Degree Type

Dissertation

Date of Award

2005

Degree Name

Doctor of Philosophy

Department

English

First Advisor

David Roberts

Abstract

Despite the prevalence of a belief in the importance of preparing students for work in a global economy, very little research into Spanish-language written communication practices exists. In this study, I formed hypotheses regarding Mexican business e-mails based on congruencies in the findings of previous Spanish-language writing research and US-English e-mail writing research and then tested these hypotheses against a corpus of 107 Mexican business e-mails. I employed both a qualitative rhetorical analysis and a quantitative feature presence/absence analysis. Of the eight hypothesis statements describing Mexican business e-mails, only two were affirmed. The hypothesis statements describing these workplace e-mail messages and the findings of this study are; (1) they are organized in a non-linear fashion---disaffirmed, (2) they are highly specific with a high level of detail---disaffirmed, (3) they are indirect in approaching the main topic---disaffirmed, (4) they contain "ornate and flowery" language---disaffirmed, (5) they address personal issues before work-related issues---disaffirmed, (6) they do not contain salutations---disaffirmed, (7) they do not contain signatures-affirmed and, (8) they are not written in all upper case letters---affirmed. The findings suggest a need for genre-specific research to take the place of research on under-defined documents and research that has perhaps been over-generalized.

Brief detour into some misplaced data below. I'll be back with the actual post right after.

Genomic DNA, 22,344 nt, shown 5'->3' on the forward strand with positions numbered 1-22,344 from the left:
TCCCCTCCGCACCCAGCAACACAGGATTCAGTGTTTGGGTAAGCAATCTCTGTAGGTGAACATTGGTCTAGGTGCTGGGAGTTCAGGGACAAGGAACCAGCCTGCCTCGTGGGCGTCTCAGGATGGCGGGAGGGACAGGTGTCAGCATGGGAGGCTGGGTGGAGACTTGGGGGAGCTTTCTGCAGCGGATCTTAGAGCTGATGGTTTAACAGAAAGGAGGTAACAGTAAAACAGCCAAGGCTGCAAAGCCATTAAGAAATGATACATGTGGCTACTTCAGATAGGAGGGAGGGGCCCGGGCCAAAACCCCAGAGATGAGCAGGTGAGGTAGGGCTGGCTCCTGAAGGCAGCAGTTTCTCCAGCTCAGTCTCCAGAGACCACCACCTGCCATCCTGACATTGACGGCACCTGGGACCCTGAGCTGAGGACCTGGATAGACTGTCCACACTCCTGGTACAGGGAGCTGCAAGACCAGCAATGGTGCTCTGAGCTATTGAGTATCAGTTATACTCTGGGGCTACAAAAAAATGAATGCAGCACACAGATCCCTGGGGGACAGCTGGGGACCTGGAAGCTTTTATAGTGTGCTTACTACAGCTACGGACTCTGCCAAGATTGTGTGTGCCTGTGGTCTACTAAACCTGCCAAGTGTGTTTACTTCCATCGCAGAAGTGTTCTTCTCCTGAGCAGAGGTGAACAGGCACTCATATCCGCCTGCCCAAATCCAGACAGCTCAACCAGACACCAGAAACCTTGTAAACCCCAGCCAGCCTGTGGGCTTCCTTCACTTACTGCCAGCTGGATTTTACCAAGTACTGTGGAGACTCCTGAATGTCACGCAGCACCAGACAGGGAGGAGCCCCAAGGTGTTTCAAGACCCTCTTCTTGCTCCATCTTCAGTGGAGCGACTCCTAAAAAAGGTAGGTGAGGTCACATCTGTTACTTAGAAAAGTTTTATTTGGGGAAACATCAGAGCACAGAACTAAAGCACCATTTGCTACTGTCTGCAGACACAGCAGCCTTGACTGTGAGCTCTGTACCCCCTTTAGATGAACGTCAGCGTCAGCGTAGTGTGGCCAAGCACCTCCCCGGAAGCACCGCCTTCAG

DOI

https://doi.org/10.31274/rtd-180813-15385

Publisher

Digital Repository @ Iowa State University, http://lib.dr.iastate.edu/

Copyright Owner

Therese M. Judge

Language

en

Proquest ID

AAI3200433

File Format

application/pdf

File Size

110 pages

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